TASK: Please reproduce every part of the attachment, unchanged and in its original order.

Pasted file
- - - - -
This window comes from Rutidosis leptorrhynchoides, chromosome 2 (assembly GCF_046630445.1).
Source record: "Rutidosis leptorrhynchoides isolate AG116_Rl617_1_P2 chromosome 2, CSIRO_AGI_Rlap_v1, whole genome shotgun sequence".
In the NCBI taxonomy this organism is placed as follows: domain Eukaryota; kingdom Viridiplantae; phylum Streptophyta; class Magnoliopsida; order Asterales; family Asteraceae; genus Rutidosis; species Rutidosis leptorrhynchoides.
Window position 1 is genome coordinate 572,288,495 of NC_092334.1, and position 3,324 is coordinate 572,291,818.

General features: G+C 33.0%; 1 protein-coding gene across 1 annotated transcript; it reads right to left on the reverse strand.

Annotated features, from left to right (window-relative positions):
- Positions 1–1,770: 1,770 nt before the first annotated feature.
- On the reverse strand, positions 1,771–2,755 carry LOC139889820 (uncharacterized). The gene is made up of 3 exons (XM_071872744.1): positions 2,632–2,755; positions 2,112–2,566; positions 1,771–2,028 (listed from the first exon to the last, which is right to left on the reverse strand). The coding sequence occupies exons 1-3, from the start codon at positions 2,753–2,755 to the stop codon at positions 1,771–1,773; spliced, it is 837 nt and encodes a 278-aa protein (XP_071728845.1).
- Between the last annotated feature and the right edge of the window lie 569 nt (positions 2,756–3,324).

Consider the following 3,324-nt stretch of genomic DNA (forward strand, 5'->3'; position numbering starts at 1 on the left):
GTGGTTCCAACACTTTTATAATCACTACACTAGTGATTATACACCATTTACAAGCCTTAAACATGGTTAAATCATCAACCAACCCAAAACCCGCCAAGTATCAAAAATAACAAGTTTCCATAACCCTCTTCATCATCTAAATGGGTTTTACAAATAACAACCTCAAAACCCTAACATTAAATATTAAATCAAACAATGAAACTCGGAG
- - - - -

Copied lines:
This window comes from Rutidosis leptorrhynchoides, chromosome 2 (assembly GCF_046630445.1).
Source record: "Rutidosis leptorrhynchoides isolate AG116_Rl617_1_P2 chromosome 2, CSIRO_AGI_Rlap_v1, whole genome shotgun sequence".
In the NCBI taxonomy this organism is placed as follows: domain Eukaryota; kingdom Viridiplantae; phylum Streptophyta; class Magnoliopsida; order Asterales; family Asteraceae; genus Rutidosis; species Rutidosis leptorrhynchoides.
Window position 1 is genome coordinate 572,288,495 of NC_092334.1, and position 3,324 is coordinate 572,291,818.

General features: G+C 33.0%; 1 protein-coding gene across 1 annotated transcript; it reads right to left on the reverse strand.

Annotated features, from left to right (window-relative positions):
- Positions 1–1,770: 1,770 nt before the first annotated feature.
- On the reverse strand, positions 1,771–2,755 carry LOC139889820 (uncharacterized). The gene is made up of 3 exons (XM_071872744.1): positions 2,632–2,755; positions 2,112–2,566; positions 1,771–2,028 (listed from the first exon to the last, which is right to left on the reverse strand). The coding sequence occupies exons 1-3, from the start codon at positions 2,753–2,755 to the stop codon at positions 1,771–1,773; spliced, it is 837 nt and encodes a 278-aa protein (XP_071728845.1).
- Between the last annotated feature and the right edge of the window lie 569 nt (positions 2,756–3,324).

Consider the following 3,324-nt stretch of genomic DNA (forward strand, 5'->3'; position numbering starts at 1 on the left):
GTGGTTCCAACACTTTTATAATCACTACACTAGTGATTATACACCATTTACAAGCCTTAAACATGGTTAAATCATCAACCAACCCAAAACCCGCCAAGTATCAAAAATAACAAGTTTCCATAACCCTCTTCATCATCTAAATGGGTTTTACAAATAACAACCTCAAAACCCTAACATTAAATATTAAATCAAACAATGAAACTCGGAG